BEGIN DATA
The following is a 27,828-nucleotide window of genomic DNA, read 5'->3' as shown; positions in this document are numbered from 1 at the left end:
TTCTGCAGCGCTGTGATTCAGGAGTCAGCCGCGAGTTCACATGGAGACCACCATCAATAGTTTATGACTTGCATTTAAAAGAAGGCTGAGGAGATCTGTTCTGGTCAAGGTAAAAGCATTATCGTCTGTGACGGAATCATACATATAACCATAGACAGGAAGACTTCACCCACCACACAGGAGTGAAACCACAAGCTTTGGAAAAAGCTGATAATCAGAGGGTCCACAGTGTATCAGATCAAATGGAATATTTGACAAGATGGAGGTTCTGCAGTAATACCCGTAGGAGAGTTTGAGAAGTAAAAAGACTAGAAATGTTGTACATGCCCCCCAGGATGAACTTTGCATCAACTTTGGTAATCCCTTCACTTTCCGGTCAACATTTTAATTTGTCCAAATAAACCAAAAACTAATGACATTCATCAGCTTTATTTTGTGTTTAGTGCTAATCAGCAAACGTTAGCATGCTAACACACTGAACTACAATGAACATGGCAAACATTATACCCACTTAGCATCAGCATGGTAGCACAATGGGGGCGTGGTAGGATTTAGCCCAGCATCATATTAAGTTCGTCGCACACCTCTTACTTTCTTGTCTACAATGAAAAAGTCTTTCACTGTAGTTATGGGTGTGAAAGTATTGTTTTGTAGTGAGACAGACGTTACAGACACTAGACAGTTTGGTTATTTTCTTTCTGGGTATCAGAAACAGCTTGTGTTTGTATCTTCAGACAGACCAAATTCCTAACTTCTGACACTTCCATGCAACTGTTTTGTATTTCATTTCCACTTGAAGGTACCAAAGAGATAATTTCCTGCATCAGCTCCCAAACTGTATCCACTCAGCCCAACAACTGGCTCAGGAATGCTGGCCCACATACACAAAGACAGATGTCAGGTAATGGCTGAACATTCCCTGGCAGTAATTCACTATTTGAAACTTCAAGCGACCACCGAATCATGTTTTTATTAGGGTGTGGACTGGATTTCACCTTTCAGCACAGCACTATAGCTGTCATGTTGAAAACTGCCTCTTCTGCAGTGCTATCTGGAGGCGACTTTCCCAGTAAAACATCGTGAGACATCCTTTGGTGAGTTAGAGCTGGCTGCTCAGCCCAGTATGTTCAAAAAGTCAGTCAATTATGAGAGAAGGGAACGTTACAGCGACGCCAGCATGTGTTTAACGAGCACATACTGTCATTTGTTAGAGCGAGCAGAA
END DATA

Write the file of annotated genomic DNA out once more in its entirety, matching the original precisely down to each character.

The following is a 27,828-nucleotide window of genomic DNA, read 5'->3' as shown; positions in this document are numbered from 1 at the left end:
TTCTGCAGCGCTGTGATTCAGGAGTCAGCCGCGAGTTCACATGGAGACCACCATCAATAGTTTATGACTTGCATTTAAAAGAAGGCTGAGGAGATCTGTTCTGGTCAAGGTAAAAGCATTATCGTCTGTGACGGAATCATACATATAACCATAGACAGGAAGACTTCACCCACCACACAGGAGTGAAACCACAAGCTTTGGAAAAAGCTGATAATCAGAGGGTCCACAGTGTATCAGATCAAATGGAATATTTGACAAGATGGAGGTTCTGCAGTAATACCCGTAGGAGAGTTTGAGAAGTAAAAAGACTAGAAATGTTGTACATGCCCCCCAGGATGAACTTTGCATCAACTTTGGTAATCCCTTCACTTTCCGGTCAACATTTTAATTTGTCCAAATAAACCAAAAACTAATGACATTCATCAGCTTTATTTTGTGTTTAGTGCTAATCAGCAAACGTTAGCATGCTAACACACTGAACTACAATGAACATGGCAAACATTATACCCACTTAGCATCAGCATGGTAGCACAATGGGGGCGTGGTAGGATTTAGCCCAGCATCATATTAAGTTCGTCGCACACCTCTTACTTTCTTGTCTACAATGAAAAAGTCTTTCACTGTAGTTATGGGTGTGAAAGTATTGTTTTGTAGTGAGACAGACGTTACAGACACTAGACAGTTTGGTTATTTTCTTTCTGGGTATCAGAAACAGCTTGTGTTTGTATCTTCAGACAGACCAAATTCCTAACTTCTGACACTTCCATGCAACTGTTTTGTATTTCATTTCCACTTGAAGGTACCAAAGAGATAATTTCCTGCATCAGCTCCCAAACTGTATCCACTCAGCCCAACAACTGGCTCAGGAATGCTGGCCCACATACACAAAGACAGATGTCAGGTAATGGCTGAACATTCCCTGGCAGTAATTCACTATTTGAAACTTCAAGCGACCACCGAATCATGTTTTTATTAGGGTGTGGACTGGATTTCACCTTTCAGCACAGCACTATAGCTGTCATGTTGAAAACTGCCTCTTCTGCAGTGCTATCTGGAGGCGACTTTCCCAGTAAAACATCGTGAGACATCCTTTGGTGAGTTAGAGCTGGCTGCTCAGCCCAGTATGTTCAAAAAGTCAGTCAATTATGAGAGAAGGGAACGTTACAGCGACGCCAGCATGTGTTTAACGAGCACATACTGTCATTTGTTAGAGCGAGCAGAA